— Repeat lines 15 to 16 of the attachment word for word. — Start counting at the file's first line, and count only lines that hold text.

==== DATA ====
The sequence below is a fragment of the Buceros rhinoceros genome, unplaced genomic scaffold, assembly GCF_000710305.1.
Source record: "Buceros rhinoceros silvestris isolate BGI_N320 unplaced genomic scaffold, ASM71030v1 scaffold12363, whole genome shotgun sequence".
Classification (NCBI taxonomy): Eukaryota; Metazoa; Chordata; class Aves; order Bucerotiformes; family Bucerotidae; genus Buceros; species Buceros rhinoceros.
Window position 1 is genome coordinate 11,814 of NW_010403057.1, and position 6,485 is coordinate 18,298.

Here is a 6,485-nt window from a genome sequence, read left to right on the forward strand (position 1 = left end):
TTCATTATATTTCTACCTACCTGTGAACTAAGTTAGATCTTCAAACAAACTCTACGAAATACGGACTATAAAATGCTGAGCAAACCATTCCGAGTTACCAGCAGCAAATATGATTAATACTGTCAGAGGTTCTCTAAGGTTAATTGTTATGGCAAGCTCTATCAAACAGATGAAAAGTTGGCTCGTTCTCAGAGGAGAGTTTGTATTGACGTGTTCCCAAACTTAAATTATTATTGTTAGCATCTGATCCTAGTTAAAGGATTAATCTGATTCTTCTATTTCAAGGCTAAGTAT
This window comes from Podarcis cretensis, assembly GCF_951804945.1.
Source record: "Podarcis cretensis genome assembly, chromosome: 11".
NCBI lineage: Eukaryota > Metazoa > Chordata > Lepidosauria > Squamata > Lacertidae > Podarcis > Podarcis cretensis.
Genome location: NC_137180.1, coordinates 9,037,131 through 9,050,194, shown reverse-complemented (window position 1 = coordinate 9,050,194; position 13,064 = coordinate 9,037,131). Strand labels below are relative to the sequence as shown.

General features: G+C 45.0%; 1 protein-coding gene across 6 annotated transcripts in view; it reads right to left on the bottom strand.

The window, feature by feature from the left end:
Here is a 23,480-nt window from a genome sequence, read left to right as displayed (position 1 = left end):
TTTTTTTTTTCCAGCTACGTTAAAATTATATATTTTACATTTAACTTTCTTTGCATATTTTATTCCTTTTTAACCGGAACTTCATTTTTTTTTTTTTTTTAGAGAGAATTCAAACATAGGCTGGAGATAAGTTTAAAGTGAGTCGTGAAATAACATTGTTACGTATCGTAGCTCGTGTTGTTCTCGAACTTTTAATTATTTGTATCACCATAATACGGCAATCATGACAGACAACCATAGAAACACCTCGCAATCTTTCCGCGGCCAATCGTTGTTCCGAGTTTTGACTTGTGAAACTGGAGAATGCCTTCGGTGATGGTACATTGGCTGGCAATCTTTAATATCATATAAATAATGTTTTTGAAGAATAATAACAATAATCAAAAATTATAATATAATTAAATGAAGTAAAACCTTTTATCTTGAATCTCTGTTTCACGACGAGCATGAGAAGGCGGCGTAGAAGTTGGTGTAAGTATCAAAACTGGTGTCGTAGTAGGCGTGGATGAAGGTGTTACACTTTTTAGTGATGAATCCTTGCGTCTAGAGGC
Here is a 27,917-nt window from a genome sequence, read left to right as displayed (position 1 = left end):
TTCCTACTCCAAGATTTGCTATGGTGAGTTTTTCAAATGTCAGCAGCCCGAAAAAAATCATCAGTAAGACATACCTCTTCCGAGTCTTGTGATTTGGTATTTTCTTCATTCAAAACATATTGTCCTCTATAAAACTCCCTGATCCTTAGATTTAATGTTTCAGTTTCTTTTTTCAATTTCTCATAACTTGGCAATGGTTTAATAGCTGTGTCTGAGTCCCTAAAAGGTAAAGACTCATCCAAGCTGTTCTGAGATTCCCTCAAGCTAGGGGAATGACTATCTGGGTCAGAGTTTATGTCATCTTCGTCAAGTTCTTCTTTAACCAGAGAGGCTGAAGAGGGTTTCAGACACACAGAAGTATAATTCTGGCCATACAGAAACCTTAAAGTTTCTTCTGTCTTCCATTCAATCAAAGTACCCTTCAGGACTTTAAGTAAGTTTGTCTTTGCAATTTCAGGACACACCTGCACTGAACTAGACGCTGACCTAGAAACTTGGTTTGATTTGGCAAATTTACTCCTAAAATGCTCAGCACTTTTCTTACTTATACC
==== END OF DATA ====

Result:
Here is a 27,917-nt window from a genome sequence, read left to right as displayed (position 1 = left end):
TTCCTACTCCAAGATTTGCTATGGTGAGTTTTTCAAATGTCAGCAGCCCGAAAAAAATCATCAGTAAGACATACCTCTTCCGAGTCTTGTGATTTGGTATTTTCTTCATTCAAAACATATTGTCCTCTATAAAACTCCCTGATCCTTAGATTTAATGTTTCAGTTTCTTTTTTCAATTTCTCATAACTTGGCAATGGTTTAATAGCTGTGTCTGAGTCCCTAAAAGGTAAAGACTCATCCAAGCTGTTCTGAGATTCCCTCAAGCTAGGGGAATGACTATCTGGGTCAGAGTTTATGTCATCTTCGTCAAGTTCTTCTTTAACCAGAGAGGCTGAAGAGGGTTTCAGACACACAGAAGTATAATTCTGGCCATACAGAAACCTTAAAGTTTCTTCTGTCTTCCATTCAATCAAAGTACCCTTCAGGACTTTAAGTAAGTTTGTCTTTGCAATTTCAGGACACACCTGCACTGAACTAGACGCTGACCTAGAAACTTGGTTTGATTTGGCAAATTTACTCCTAAAATGCTCAGCACTTTTCTTACTTATACC